Yorkshire Vet does not shy away from showing the fuller picture that most shows tend to avoid. The first All Creatures Great & Small BBC television show, superbly acted by the way, did not show you the blood, guts, and muck the vets have to get through. They do here and you really appreciate the dedication they have for their craft. Seeing Julian carefully stich together a damaged cats rear end, where he has to slowly get everything back into place, reflects how dedicated they are. Or having to open up a cow to do a Caesarian section to get a calf out.
There are sad moments as well. Sometimes an animal brought in to Skeldale cannot be saved (a cancerous tumor cannot be removed or is suffering from a fatal disease). An ewe gives birth to a dead lamb or after doing emergency surgery, the calf dies. We see it all from the vets and owners when it does not work out. It is one of the most human parts of the series, the loss of an animal. However, there are many moments of joy as well when a calf is birthed fine, the surgery on the family pet is successful, or a lost pet missing for many years is joyfully reunited with its former owner.
What made Herriot’s books sell were the slice of life stories that brought laughs and cries to people who read them. And there are genuinely funny stories about living his partner Siegfried, his brother Tristan, and the remarkable people he met on the job. You get the same here. Reality shows love to stoke conflict and other things. No need for that here because the animals and the people around them give us all the entertainment we need. And we learn a thing or two not only about the animals but the lives of those around them. As I said earlier, most of the old-style family farms are near extinct. However organic farming and those wanting to care for livestock have led to some new farms. Some old ones are still around, and vets Peter Wright and Julian Norton take care of them. And some new wrinkles as well. Small dairy farms cannot make money milking (they cannot compete with the big companies) but make money breeding cows instead.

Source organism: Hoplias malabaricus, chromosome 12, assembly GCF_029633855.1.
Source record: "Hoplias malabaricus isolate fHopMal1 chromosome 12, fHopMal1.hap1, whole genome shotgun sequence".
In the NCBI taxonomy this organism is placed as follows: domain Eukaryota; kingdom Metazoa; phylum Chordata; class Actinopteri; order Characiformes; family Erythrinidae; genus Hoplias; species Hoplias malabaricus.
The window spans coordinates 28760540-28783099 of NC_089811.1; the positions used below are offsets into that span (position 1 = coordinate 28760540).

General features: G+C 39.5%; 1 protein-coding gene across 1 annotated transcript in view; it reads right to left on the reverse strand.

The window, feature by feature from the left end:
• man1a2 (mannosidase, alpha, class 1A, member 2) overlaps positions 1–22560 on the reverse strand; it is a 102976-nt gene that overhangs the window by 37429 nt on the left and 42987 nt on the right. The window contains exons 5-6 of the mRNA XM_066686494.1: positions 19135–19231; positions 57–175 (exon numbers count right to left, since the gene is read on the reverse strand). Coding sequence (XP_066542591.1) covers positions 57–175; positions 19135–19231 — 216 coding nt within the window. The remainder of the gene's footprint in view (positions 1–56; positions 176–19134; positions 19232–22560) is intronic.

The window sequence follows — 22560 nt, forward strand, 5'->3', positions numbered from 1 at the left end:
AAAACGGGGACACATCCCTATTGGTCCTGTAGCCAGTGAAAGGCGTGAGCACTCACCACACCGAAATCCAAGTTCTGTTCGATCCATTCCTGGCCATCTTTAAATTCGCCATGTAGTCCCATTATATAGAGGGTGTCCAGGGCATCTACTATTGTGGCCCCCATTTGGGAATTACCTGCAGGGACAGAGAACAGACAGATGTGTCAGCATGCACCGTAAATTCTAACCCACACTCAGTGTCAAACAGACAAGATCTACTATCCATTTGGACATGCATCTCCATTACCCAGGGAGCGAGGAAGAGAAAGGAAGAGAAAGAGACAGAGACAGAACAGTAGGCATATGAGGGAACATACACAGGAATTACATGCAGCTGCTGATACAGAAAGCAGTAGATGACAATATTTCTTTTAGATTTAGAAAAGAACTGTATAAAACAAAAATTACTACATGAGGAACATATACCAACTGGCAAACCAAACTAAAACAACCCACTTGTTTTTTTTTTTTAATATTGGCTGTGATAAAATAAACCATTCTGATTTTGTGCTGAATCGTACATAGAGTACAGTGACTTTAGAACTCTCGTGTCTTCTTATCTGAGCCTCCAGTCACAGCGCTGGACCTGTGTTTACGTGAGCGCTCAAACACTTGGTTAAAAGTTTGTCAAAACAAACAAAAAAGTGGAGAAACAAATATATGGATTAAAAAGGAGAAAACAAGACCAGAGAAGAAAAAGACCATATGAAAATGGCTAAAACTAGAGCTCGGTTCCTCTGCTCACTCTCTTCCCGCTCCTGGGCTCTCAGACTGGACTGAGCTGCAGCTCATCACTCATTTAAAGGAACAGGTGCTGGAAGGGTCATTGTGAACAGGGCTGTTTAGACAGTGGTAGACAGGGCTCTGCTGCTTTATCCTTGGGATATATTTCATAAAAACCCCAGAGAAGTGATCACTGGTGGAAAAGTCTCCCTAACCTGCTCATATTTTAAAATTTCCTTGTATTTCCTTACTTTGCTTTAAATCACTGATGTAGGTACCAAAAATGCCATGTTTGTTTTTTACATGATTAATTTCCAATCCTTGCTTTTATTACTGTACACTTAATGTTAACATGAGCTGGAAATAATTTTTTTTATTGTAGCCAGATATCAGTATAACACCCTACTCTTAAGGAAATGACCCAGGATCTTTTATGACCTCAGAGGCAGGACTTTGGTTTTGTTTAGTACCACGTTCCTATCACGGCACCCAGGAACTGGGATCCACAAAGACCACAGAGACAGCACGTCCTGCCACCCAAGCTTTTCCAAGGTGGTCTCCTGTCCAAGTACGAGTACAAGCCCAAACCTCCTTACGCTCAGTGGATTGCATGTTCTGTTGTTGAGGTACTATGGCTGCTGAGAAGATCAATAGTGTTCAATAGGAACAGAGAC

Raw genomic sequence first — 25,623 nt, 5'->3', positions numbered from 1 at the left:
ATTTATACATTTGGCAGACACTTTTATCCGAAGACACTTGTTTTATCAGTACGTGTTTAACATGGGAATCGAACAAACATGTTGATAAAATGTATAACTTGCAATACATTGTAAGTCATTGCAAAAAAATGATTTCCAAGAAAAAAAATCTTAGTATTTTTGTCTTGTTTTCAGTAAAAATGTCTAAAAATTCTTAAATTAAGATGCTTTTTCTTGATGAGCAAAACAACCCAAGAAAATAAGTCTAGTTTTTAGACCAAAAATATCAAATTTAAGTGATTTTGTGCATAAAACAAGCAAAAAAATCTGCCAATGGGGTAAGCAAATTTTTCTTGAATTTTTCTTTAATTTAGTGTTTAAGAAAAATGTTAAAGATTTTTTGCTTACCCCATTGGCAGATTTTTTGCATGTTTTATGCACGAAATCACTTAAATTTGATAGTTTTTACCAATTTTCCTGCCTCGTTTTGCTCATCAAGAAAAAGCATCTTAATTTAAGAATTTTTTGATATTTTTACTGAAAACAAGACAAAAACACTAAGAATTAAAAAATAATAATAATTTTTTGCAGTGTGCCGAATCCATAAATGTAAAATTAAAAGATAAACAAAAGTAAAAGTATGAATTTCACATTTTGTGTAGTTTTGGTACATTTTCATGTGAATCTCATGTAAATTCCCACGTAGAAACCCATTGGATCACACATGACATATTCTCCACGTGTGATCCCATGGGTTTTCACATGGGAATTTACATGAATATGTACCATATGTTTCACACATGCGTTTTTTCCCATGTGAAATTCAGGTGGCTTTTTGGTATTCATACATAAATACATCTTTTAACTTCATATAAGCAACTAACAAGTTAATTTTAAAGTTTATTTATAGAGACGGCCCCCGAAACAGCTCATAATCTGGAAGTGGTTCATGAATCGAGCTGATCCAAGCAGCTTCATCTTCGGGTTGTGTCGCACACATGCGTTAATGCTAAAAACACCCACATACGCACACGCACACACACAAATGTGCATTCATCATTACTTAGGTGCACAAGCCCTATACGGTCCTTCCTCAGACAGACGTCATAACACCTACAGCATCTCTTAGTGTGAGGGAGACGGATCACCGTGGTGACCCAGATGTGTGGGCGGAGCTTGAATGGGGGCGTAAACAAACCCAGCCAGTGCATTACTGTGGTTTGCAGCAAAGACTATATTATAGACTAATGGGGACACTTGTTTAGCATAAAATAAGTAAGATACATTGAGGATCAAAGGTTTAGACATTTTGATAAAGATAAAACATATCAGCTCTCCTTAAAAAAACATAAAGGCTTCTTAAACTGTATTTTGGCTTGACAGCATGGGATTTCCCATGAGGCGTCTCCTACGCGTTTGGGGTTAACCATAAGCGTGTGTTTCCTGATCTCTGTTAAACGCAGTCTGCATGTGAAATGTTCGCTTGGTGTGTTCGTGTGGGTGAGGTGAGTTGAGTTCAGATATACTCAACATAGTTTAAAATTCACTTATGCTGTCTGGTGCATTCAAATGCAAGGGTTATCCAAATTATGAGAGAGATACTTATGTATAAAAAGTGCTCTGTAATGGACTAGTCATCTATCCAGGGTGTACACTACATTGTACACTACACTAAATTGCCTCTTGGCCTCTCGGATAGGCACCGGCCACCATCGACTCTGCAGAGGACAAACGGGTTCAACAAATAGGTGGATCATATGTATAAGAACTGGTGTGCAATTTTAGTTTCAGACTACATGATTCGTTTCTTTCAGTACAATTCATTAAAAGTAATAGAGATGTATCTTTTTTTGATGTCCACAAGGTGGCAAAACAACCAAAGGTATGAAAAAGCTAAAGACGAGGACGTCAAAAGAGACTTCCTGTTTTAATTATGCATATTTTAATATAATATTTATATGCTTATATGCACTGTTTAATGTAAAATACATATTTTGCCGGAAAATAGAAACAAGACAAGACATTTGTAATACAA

The show has been running since 2015 in the UK on Channel 5. It currently is available on Amazon Prime (disclaimer-I am an Amazon affiliate) so you can watch nearly everything up till now. Christopher Timothy, who played James Herriot in the original series, narrates it. That has changed for the latest series since due to Covid, Timothy could not go to the studio to do the narration. Nothing to fear though as another Herriot show veteran (and former Dr. Who) Peter Davison, was able to do so as he had a studio to record in his home. Skeldale Veterinary Centre made a big change at the end of 2020 and decided to focus on just small animals and no longer care for livestock. Julian Norton left that practice to work in another and the show follows him there as well. He has since opened up a new practice in Thirsk committed to helping animals but with consistent people handling the cases with concern.
If you liked the James Herriot books, or even if you didn’t but want to see how vets really work, this show will be worth your time. You will come to appreciate the work that vets do and some of the truly interesting people and animals they help.